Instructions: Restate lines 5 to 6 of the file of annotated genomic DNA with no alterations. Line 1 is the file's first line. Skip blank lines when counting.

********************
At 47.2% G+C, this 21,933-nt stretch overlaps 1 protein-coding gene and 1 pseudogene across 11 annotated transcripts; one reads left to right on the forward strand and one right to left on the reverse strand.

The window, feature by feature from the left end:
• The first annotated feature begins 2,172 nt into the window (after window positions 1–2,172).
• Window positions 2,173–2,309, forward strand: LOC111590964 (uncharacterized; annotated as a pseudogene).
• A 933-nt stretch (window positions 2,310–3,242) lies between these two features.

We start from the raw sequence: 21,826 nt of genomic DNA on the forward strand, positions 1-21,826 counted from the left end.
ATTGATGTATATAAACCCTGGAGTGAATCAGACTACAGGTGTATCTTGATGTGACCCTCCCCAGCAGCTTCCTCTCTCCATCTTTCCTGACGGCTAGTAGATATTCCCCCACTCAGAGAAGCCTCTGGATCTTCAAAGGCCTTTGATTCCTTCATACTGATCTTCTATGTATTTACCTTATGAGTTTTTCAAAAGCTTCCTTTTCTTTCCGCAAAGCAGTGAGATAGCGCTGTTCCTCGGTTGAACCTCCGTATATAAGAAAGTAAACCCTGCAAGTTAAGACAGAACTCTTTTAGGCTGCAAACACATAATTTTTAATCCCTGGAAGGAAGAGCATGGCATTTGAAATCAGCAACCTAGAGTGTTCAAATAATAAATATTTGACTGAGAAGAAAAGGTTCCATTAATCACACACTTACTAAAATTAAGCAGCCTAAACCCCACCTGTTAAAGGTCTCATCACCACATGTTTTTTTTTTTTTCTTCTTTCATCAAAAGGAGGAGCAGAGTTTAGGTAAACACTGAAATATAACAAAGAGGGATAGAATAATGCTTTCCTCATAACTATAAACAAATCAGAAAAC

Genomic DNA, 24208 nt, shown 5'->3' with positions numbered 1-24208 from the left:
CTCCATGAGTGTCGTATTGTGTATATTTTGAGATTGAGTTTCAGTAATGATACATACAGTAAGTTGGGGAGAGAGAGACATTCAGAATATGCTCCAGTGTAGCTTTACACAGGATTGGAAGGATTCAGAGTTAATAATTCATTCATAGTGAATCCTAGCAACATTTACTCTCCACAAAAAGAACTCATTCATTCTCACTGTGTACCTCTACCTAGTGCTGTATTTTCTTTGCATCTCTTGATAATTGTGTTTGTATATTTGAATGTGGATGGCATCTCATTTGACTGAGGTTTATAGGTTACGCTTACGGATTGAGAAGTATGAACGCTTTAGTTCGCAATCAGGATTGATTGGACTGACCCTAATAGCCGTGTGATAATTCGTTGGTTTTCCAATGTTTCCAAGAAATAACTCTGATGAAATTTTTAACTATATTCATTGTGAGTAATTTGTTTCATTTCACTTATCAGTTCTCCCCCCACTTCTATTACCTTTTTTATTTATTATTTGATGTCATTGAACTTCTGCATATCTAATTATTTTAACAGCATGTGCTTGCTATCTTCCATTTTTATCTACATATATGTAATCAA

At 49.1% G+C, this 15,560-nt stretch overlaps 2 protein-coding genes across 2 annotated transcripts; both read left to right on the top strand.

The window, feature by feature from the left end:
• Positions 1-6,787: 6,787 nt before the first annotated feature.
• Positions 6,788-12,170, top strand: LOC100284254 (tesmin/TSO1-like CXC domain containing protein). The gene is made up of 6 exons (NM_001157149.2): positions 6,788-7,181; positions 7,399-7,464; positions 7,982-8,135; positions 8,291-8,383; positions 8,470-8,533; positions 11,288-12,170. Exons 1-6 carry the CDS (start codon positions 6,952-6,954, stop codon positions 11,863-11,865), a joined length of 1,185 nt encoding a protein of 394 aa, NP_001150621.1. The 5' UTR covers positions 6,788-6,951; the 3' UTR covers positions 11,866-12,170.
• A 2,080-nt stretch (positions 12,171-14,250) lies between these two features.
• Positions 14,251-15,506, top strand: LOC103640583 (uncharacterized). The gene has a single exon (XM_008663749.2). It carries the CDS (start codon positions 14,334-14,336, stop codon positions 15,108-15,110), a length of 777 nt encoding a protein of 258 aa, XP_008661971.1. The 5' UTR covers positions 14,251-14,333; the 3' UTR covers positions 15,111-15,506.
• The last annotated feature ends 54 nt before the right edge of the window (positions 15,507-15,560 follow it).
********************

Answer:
• A 933-nt stretch (window positions 2,310–3,242) lies between these two features.

We start from the raw sequence: 21,826 nt of genomic DNA on the forward strand, positions 1-21,826 counted from the left end.